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20 Tips for Knowing When to Quit Your Job (And Do it the Right Way)

Written By Jessica J. Williams | Feb 21, 2017

Knowing how and when to quit your job is a question you will face at some point in your career.

“How do I know if it’s me or the job?” “What if the grass is always going to be greener on the other side?” “Should I wait until I have another job before I quit?” “I feel guilty quitting and am afraid of letting people down.” These are just some of the questions I get asked as a career and leadership coach.

I get it; a career shift is a very stressful life event. When I decided to quit my job at a successful public relations firm to start my own business, it was crazy hard (and scary). The uncertainty about your future can be overwhelming, and the fear can downright stop you in your tracks.

Here’s the advice I give my clients (and what worked for me) when you start considering a job change:

1. Trust your gut.

Don’t check your intuition at the door. When it comes to your career, this is the greatest tool you have. Ask yourself, what feels better or worse? What feels restrictive and what feels like freedom? Always follow what feels light and free, even if it leads you down a road less traveled.

When I quit my job to start my business, I let my intuition guide me through the process. It was hard and the outcome wasn’t exactly what I predicted, but it ended up being one of the best decisions I’ve ever made.

2. Do your research.

Do your homework by checking websites like, and to see comparable salaries for your work in your zipcode. It’s important to know what the going rate is for the work you’re doing.

You’ll also want to know how the market for your services is changing. is an aggregator of industry related news, and a great resource for knowing the current trends in your sector.

Finally, research your potential employer or new business idea’s financial stability and market position before you leap into a new job or start a business. You’ll want to know how viable your new endeavor is.

3. Check your expectations.

Is it your attitude, your manager, your job duties, your clients or the organization as a whole? If one thing shifted, would you want to stay or go? How does one thing affect the other?

2010 research study by Harvard Business Review found that, “People fail to be realistic sometimes [and] to be self-critical, and [they therefore think] that external circumstances and environments have more to do with their frustrations or failures than their own issues.”

What can you do to shift your inner world (your mindset, belief systems and the stories you tell yourself about your work and your colleagues) that might help to shift your outer world? It’s amazing what can change when you start the change from within.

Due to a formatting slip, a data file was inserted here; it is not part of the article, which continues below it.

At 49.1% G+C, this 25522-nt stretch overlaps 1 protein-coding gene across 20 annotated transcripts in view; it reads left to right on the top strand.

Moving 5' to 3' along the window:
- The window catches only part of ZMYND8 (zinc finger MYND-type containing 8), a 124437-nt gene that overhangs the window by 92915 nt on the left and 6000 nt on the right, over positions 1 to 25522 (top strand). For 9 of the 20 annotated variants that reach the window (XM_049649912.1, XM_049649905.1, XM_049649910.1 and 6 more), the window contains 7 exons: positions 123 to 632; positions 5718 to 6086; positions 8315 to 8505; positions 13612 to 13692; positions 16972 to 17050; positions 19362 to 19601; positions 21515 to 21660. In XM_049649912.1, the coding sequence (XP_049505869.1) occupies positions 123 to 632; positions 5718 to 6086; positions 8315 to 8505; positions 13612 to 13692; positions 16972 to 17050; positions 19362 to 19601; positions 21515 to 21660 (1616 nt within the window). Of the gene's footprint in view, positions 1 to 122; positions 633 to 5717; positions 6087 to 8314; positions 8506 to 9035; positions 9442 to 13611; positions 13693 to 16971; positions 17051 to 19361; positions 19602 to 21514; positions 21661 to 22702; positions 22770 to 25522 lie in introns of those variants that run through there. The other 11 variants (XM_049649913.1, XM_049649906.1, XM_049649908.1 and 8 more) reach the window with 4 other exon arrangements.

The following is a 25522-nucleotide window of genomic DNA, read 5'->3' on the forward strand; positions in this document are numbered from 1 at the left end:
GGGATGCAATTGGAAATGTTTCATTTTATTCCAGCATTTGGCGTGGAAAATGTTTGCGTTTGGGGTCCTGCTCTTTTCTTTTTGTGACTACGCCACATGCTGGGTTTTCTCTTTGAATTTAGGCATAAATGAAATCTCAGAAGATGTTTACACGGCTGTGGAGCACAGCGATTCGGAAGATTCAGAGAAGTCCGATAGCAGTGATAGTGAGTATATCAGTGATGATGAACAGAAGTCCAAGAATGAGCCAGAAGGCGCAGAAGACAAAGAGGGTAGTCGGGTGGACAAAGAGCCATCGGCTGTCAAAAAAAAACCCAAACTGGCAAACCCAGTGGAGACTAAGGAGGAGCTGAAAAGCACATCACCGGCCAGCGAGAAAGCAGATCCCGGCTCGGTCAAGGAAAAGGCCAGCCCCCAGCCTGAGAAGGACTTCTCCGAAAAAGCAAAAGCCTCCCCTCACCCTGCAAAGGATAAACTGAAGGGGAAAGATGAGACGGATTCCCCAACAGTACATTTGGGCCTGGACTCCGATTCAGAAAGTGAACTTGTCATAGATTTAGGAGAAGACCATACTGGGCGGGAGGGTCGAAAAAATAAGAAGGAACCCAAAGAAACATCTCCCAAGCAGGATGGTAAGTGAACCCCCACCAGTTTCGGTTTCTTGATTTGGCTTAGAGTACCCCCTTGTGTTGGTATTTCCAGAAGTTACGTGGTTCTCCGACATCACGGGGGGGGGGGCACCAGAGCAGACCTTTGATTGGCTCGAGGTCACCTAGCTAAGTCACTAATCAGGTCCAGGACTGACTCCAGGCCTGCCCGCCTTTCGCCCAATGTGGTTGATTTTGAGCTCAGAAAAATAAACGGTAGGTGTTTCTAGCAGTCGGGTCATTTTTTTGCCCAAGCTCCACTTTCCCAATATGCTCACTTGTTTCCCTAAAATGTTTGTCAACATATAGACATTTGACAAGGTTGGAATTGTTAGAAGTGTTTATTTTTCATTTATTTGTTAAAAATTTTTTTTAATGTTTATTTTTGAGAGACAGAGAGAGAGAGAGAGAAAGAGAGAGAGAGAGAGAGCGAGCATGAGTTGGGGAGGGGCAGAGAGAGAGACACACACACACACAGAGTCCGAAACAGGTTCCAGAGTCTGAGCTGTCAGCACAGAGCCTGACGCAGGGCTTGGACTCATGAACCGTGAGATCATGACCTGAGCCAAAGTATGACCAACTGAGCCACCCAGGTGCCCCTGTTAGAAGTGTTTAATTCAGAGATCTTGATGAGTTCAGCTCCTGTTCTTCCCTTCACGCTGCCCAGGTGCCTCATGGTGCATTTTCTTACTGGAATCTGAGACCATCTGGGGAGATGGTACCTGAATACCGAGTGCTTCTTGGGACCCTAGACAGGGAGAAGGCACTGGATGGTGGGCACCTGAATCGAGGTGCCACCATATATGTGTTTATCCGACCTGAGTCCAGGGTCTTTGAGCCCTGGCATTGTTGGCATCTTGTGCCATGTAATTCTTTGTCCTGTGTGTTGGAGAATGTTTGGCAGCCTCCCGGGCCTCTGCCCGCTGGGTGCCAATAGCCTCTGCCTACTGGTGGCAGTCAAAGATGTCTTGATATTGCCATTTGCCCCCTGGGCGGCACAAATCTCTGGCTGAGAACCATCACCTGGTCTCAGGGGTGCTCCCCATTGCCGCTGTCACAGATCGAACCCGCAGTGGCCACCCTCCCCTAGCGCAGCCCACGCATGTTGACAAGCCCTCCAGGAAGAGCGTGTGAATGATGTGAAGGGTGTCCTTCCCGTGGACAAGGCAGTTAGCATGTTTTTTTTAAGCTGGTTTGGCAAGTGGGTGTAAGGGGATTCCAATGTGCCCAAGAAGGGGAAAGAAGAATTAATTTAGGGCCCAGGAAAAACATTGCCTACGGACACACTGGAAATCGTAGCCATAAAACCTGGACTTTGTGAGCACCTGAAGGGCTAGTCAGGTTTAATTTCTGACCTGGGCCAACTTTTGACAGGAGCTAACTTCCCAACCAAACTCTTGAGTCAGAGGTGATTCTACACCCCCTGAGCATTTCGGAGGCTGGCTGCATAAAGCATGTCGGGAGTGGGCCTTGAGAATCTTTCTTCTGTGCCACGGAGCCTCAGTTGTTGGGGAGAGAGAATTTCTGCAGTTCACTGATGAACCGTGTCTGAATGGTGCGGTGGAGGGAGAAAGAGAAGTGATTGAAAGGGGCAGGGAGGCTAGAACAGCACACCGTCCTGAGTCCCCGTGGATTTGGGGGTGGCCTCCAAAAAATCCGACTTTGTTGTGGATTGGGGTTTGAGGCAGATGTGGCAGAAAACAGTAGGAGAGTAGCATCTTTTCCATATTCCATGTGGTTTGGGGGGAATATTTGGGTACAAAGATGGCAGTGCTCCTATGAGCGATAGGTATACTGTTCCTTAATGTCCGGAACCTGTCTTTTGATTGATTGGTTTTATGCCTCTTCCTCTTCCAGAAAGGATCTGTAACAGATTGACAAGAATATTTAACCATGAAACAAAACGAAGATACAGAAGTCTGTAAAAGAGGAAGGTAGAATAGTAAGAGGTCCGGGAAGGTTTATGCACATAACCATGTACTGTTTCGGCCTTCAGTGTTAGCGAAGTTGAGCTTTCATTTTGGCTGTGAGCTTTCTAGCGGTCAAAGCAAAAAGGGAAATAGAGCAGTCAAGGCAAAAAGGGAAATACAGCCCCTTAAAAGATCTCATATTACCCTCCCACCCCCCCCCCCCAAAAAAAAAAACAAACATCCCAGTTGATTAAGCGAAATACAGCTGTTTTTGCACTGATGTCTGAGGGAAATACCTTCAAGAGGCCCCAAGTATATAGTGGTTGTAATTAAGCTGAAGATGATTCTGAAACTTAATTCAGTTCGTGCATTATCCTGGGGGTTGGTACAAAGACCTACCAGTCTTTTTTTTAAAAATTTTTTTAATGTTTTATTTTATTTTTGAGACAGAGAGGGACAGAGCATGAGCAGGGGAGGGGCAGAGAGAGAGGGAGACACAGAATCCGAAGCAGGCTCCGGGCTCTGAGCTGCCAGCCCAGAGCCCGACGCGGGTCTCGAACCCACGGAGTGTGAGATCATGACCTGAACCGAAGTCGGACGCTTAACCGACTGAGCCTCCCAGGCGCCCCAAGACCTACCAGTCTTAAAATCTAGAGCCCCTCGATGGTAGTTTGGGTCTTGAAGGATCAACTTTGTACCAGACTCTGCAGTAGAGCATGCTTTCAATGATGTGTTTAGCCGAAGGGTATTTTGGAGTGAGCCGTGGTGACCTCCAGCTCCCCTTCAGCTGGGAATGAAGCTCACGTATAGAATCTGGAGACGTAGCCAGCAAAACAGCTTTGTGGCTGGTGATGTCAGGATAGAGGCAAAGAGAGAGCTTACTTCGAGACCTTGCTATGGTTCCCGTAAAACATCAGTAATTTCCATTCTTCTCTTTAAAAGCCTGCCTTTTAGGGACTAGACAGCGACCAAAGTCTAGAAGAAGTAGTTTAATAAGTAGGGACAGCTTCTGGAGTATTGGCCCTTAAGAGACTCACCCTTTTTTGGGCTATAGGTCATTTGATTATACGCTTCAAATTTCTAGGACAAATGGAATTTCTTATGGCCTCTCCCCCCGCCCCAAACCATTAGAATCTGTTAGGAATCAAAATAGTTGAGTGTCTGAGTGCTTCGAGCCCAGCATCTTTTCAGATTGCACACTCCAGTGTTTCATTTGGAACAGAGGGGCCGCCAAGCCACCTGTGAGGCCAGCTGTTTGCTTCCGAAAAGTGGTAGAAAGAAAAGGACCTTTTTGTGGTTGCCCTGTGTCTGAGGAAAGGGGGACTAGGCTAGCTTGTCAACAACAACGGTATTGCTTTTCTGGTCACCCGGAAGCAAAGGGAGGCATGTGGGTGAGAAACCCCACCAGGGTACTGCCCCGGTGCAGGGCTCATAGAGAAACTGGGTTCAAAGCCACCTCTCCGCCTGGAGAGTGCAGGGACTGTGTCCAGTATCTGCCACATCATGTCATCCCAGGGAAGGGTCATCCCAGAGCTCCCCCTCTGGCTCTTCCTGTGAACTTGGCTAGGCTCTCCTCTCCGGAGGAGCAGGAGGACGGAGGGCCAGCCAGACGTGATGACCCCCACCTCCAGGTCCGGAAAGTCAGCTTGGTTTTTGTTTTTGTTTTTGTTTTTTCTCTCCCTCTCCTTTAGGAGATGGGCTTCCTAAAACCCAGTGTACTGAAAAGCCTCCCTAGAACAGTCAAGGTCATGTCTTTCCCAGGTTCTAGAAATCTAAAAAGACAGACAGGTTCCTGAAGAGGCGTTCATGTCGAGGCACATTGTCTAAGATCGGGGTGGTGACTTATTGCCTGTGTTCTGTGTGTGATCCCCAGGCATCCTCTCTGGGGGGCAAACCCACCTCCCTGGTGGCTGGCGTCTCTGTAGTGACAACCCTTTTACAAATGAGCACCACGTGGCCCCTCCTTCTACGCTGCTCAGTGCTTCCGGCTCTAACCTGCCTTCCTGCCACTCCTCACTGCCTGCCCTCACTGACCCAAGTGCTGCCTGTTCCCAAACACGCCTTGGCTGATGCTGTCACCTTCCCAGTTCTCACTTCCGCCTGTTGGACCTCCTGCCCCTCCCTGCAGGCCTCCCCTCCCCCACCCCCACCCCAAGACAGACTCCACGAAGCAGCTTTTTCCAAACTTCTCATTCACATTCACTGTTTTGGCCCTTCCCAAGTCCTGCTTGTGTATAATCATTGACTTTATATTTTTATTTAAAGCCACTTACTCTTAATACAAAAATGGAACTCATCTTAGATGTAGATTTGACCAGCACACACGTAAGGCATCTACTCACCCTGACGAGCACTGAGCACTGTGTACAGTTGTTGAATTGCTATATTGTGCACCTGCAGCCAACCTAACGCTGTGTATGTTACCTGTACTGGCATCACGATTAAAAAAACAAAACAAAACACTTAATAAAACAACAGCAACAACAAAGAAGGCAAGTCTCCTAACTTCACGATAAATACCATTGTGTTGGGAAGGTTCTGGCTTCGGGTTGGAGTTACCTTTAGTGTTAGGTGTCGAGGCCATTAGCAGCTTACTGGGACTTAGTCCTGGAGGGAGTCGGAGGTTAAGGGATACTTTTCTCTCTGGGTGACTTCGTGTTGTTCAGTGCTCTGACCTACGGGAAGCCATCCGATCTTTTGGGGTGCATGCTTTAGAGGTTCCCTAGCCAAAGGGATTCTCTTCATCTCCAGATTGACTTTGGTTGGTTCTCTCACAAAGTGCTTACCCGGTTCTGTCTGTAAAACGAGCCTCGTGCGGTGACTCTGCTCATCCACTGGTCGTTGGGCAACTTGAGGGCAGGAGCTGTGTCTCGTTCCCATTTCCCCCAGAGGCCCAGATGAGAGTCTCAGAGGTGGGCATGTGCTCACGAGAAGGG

4. Talk to your network.

This is when all that networking you’ve been doing (right? right?) is going to pay off. Talk to trusted colleagues and advisers about their view of the market, your organization and the current situation. Get an honest take from an outside perspective to see the bigger picture.

Your network is your biggest asset during a career change. When I started my business, it was the difference between success and failure.

5. Hire a coach.

Good coaches work on moving you forward and getting you unstuck. They work quickly to help you identify limiting beliefs and mindsets that are standing in your way. When considering whether to change jobs and how to do it, a coach is always a wise investment.

I have hired coaches to help me navigate career changes and business development many times in my career, and it has always paid for itself.

6. Play out all scenarios.

So you think that you’ll love starting your own business way more than working as an employee in a company? Before you take the leap, have you tested the market, gotten a few clients, and run your numbers? How long can you survive on savings until you build up your business? Ask yourself these five questions before you take that leap.

If you think another industry or sector is going to make you happy (like working at a nonprofit over a for profit), talk to people in the industry before you invest in education, certifications or a major career shift. Know all the scenarios of how this could play out–time commitment for the job, potential compensation, growth potential, etc.

7. Know what’s holding you back.

If you’re miserable and want to make a change, get real with yourself. What’s holding you back? What’s standing in your way? What have you done to overcome these obstacles so far? What more help do you need? Where are the gaps in your understanding of the problem? What can you do to shift your actions, mindsets and belief systems to make a difference?

When I first started my business I was struggling to earn a decent living, but as I cleared out my limiting beliefs and changed my mindset things shifted and my business took off.

8. Understand your options.

Know what is possible for you and your professional success given the information you have available to you right now. Can you take your time looking for another job or is there a sense of urgency? Talk to recruiters in your community to see how quickly your odds are of transitioning out of your current job. For example, if you’re in a high-level position and looking to become a VP at your next position, that could take some time. Know and set realistic expectations for yourself.

9. Set goals.

What are your career goals? Where would you like to be six months from now? Three years from now? What do you value in work? Is it freedom, flexibility, money, impact on others, making a difference, respect of your peers? Set some goals.